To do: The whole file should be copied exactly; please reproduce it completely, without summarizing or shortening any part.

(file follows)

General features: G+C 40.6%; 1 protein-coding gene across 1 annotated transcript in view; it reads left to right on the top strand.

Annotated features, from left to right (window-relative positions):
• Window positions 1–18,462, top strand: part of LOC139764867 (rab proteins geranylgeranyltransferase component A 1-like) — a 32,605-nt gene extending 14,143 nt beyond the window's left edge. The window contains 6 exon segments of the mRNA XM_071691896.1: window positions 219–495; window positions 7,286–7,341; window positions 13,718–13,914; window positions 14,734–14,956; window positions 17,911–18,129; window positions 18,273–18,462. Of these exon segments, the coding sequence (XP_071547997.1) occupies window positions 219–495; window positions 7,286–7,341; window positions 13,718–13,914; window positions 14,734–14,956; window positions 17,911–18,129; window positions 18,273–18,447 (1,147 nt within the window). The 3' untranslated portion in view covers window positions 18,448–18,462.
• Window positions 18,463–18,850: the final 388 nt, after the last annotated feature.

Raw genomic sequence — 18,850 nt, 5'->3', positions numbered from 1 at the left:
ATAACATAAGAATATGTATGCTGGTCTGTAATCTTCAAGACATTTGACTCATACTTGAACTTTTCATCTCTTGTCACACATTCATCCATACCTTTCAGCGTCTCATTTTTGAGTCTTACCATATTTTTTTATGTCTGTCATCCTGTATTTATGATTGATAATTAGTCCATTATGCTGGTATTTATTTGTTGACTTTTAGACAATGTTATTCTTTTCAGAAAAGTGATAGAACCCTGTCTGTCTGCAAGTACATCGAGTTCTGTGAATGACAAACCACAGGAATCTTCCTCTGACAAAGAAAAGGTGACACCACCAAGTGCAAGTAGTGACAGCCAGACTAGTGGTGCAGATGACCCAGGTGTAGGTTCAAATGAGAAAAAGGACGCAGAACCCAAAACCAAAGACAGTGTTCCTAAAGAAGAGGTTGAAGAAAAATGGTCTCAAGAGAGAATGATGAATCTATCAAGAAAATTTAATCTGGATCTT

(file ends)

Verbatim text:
General features: G+C 40.6%; 1 protein-coding gene across 1 annotated transcript in view; it reads left to right on the top strand.

Annotated features, from left to right (window-relative positions):
• Window positions 1–18,462, top strand: part of LOC139764867 (rab proteins geranylgeranyltransferase component A 1-like) — a 32,605-nt gene extending 14,143 nt beyond the window's left edge. The window contains 6 exon segments of the mRNA XM_071691896.1: window positions 219–495; window positions 7,286–7,341; window positions 13,718–13,914; window positions 14,734–14,956; window positions 17,911–18,129; window positions 18,273–18,462. Of these exon segments, the coding sequence (XP_071547997.1) occupies window positions 219–495; window positions 7,286–7,341; window positions 13,718–13,914; window positions 14,734–14,956; window positions 17,911–18,129; window positions 18,273–18,447 (1,147 nt within the window). The 3' untranslated portion in view covers window positions 18,448–18,462.
• Window positions 18,463–18,850: the final 388 nt, after the last annotated feature.

Raw genomic sequence — 18,850 nt, 5'->3', positions numbered from 1 at the left:
ATAACATAAGAATATGTATGCTGGTCTGTAATCTTCAAGACATTTGACTCATACTTGAACTTTTCATCTCTTGTCACACATTCATCCATACCTTTCAGCGTCTCATTTTTGAGTCTTACCATATTTTTTTATGTCTGTCATCCTGTATTTATGATTGATAATTAGTCCATTATGCTGGTATTTATTTGTTGACTTTTAGACAATGTTATTCTTTTCAGAAAAGTGATAGAACCCTGTCTGTCTGCAAGTACATCGAGTTCTGTGAATGACAAACCACAGGAATCTTCCTCTGACAAAGAAAAGGTGACACCACCAAGTGCAAGTAGTGACAGCCAGACTAGTGGTGCAGATGACCCAGGTGTAGGTTCAAATGAGAAAAAGGACGCAGAACCCAAAACCAAAGACAGTGTTCCTAAAGAAGAGGTTGAAGAAAAATGGTCTCAAGAGAGAATGATGAATCTATCAAGAAAATTTAATCTGGATCTT